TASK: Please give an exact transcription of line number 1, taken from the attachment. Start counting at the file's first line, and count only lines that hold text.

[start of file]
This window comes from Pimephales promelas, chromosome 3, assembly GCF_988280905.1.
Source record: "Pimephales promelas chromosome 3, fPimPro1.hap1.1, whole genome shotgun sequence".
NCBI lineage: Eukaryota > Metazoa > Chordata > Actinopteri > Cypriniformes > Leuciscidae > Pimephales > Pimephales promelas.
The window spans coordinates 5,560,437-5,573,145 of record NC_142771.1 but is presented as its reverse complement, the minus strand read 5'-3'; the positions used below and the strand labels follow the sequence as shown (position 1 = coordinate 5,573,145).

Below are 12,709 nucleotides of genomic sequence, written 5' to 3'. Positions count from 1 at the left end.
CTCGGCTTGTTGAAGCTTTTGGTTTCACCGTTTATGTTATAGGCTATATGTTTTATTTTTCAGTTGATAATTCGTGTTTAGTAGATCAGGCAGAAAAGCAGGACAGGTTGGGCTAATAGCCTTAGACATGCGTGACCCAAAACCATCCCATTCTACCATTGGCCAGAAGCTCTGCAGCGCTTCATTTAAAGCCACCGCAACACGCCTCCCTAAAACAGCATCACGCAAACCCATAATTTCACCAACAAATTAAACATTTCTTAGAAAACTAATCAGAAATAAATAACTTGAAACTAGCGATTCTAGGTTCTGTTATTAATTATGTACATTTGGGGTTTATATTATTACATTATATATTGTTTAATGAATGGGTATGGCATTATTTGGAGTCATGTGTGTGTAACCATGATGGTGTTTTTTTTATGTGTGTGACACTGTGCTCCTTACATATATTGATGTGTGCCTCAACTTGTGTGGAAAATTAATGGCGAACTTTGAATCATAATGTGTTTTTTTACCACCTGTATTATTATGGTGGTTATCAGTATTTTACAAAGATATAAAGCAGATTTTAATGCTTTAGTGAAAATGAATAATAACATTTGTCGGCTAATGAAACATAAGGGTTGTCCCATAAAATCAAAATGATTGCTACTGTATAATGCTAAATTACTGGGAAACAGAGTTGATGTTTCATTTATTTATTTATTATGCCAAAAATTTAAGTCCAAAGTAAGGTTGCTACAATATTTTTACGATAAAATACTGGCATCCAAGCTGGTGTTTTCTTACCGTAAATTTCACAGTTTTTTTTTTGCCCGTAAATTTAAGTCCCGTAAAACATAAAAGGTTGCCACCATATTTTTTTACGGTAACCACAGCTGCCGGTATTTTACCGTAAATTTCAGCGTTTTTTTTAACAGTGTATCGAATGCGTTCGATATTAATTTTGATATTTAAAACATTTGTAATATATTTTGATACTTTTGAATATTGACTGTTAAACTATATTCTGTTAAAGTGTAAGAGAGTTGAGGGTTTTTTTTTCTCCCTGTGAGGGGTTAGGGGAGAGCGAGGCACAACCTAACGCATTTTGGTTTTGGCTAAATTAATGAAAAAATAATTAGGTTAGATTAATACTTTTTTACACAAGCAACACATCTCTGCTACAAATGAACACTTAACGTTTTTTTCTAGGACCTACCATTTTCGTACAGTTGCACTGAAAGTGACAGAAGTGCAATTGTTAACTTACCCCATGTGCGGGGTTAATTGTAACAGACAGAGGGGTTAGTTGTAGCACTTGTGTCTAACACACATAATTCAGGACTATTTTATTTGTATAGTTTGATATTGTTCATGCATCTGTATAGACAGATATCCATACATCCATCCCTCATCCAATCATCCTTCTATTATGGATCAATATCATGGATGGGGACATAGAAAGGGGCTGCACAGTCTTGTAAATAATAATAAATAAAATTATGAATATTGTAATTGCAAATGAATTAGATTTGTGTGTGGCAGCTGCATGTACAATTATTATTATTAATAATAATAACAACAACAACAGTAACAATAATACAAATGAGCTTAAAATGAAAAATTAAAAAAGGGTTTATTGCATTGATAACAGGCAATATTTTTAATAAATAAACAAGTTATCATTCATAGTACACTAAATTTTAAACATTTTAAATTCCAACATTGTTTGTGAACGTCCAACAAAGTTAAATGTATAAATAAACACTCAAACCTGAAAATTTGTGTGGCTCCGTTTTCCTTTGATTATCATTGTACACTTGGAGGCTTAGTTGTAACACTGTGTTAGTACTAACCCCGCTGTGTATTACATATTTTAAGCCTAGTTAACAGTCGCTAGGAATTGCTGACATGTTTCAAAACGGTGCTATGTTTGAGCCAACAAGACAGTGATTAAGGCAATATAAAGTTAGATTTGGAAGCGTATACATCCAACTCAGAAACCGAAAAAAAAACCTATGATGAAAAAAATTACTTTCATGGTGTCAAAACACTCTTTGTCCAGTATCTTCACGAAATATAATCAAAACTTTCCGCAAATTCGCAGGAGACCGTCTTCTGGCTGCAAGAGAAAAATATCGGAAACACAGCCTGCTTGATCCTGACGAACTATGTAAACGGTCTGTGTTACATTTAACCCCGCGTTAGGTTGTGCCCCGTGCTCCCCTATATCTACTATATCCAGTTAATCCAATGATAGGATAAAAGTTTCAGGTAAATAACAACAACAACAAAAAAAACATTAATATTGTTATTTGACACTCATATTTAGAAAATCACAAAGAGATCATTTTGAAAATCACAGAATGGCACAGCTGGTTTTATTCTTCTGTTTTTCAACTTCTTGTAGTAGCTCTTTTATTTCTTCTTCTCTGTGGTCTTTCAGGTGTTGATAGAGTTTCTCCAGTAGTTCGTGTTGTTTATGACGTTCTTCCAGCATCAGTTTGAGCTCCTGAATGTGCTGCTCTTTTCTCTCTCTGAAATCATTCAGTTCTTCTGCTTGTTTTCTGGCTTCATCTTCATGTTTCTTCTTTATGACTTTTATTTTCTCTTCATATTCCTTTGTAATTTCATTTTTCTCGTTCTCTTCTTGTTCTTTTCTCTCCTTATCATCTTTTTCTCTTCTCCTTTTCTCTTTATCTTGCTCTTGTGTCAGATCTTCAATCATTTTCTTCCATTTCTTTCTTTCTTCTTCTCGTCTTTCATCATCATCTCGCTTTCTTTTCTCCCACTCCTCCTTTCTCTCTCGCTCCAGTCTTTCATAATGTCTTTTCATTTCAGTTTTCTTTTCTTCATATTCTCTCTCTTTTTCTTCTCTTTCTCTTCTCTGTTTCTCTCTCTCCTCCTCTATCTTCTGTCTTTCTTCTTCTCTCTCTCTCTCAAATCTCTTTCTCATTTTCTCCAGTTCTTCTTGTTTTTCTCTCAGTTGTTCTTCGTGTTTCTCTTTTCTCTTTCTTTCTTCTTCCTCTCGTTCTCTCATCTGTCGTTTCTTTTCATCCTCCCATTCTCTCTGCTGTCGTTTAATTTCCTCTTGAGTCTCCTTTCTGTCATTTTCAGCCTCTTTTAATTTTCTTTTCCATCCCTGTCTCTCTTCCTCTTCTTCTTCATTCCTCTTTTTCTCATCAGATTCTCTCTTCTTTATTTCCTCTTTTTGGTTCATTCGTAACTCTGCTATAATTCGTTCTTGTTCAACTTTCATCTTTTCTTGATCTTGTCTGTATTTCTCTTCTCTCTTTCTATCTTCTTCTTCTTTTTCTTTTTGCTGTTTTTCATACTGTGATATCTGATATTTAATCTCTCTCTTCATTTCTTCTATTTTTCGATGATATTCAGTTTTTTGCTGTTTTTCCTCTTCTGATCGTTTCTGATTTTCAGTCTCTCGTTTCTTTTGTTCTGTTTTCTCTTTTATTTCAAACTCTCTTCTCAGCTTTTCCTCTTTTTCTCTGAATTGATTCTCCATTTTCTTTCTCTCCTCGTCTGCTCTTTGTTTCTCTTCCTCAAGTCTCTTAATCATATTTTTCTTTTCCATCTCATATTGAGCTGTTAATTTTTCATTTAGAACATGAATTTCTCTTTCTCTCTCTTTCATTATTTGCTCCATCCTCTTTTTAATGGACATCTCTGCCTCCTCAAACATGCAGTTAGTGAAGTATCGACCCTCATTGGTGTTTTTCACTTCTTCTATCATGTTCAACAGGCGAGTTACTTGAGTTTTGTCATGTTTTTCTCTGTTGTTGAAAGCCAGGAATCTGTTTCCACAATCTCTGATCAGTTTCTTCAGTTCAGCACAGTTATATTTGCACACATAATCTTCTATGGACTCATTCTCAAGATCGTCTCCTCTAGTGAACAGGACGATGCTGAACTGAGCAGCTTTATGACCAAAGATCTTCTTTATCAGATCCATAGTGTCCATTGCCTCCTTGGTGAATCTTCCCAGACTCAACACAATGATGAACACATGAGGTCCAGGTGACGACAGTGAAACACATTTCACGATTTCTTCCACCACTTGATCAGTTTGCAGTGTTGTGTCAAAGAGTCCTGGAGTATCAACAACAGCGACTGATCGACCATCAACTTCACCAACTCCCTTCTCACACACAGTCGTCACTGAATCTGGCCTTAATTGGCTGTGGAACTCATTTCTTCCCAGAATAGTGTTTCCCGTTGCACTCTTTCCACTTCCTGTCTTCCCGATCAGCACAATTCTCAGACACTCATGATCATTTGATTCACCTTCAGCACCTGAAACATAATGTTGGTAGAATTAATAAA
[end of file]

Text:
This window comes from Pimephales promelas, chromosome 3, assembly GCF_988280905.1.